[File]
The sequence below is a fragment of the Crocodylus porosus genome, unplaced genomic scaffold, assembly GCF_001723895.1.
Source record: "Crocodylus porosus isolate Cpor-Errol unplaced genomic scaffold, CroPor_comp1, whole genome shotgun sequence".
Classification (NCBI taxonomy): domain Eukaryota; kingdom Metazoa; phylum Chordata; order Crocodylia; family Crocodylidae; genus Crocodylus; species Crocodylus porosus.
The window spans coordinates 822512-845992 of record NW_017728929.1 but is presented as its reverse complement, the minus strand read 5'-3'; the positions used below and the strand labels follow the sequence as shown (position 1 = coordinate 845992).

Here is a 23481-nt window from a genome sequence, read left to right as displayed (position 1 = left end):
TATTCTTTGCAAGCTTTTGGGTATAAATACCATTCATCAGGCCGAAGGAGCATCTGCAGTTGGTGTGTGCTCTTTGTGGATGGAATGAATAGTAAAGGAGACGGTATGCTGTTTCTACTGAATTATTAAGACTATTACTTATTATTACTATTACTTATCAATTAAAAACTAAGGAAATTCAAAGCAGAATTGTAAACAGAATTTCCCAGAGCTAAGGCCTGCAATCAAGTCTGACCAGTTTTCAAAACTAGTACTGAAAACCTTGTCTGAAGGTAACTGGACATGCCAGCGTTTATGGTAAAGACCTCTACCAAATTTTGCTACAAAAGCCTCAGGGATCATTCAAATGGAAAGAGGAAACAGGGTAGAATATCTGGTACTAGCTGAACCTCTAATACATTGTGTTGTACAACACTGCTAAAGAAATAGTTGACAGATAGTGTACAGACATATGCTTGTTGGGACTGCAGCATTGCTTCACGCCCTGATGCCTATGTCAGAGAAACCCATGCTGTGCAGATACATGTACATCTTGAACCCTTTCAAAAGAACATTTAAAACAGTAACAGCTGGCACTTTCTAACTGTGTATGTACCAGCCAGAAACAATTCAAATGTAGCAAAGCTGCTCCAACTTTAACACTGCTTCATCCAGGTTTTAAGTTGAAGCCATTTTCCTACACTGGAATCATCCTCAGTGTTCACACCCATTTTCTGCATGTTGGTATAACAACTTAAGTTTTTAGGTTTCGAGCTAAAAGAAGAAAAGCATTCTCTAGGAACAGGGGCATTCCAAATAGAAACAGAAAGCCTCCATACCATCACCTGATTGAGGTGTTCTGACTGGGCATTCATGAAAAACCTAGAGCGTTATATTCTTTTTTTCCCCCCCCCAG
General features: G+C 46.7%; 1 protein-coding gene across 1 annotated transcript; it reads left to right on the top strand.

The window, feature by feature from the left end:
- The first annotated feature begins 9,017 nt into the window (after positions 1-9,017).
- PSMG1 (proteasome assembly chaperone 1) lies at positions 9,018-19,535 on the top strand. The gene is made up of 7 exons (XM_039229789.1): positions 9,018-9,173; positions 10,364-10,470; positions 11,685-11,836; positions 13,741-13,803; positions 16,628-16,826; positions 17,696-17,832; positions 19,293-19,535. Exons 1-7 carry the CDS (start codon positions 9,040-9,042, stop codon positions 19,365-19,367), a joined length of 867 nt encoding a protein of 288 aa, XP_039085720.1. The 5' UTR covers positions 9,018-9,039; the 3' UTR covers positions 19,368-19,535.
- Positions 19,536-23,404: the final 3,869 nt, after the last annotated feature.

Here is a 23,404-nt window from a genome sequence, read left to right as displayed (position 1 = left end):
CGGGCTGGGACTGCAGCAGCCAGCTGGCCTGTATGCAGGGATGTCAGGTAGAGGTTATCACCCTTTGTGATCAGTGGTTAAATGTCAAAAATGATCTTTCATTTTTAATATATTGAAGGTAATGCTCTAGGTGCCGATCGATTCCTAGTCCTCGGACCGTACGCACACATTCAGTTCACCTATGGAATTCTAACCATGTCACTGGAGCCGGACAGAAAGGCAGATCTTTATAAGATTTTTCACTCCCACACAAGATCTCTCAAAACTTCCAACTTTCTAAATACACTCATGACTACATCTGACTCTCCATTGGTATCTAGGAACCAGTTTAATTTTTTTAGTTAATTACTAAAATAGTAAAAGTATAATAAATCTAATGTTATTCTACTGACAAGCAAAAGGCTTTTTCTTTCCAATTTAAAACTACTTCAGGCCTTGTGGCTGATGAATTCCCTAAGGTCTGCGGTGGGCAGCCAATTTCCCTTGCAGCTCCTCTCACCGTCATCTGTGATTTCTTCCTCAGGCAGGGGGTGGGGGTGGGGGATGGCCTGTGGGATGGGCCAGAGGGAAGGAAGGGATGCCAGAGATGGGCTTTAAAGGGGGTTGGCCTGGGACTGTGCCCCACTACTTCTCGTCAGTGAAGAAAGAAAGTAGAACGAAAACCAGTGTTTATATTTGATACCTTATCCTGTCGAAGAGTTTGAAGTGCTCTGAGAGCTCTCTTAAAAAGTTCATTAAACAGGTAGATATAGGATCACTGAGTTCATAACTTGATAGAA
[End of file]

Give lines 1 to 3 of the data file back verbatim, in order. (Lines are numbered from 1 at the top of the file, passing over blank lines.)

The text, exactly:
The sequence below is a fragment of the Crocodylus porosus genome, unplaced genomic scaffold, assembly GCF_001723895.1.
Source record: "Crocodylus porosus isolate Cpor-Errol unplaced genomic scaffold, CroPor_comp1, whole genome shotgun sequence".
Classification (NCBI taxonomy): domain Eukaryota; kingdom Metazoa; phylum Chordata; order Crocodylia; family Crocodylidae; genus Crocodylus; species Crocodylus porosus.